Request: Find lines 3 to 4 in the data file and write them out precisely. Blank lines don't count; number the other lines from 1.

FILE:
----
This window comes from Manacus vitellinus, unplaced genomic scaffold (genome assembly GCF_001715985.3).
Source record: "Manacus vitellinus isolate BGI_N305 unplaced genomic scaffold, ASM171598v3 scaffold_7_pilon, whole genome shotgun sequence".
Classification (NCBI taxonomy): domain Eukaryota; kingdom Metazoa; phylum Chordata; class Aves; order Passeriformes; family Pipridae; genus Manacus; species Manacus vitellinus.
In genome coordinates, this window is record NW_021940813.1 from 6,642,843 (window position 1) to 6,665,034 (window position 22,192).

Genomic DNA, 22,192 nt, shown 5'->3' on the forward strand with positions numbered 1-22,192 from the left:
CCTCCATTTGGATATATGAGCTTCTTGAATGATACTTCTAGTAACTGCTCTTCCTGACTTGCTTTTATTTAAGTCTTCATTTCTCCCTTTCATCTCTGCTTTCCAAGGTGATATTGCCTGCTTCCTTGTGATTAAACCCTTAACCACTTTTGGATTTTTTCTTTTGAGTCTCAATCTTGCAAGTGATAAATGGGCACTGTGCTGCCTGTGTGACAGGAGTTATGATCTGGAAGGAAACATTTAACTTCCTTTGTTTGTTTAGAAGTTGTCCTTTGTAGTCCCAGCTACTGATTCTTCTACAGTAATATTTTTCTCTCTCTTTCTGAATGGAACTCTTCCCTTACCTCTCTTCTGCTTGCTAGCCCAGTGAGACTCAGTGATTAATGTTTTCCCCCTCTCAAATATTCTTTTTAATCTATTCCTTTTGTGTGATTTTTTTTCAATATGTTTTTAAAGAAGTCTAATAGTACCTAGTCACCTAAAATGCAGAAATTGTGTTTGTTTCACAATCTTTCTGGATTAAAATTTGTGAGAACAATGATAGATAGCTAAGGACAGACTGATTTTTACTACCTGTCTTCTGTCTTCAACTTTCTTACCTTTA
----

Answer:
Classification (NCBI taxonomy): domain Eukaryota; kingdom Metazoa; phylum Chordata; class Aves; order Passeriformes; family Pipridae; genus Manacus; species Manacus vitellinus.
In genome coordinates, this window is record NW_021940813.1 from 6,642,843 (window position 1) to 6,665,034 (window position 22,192).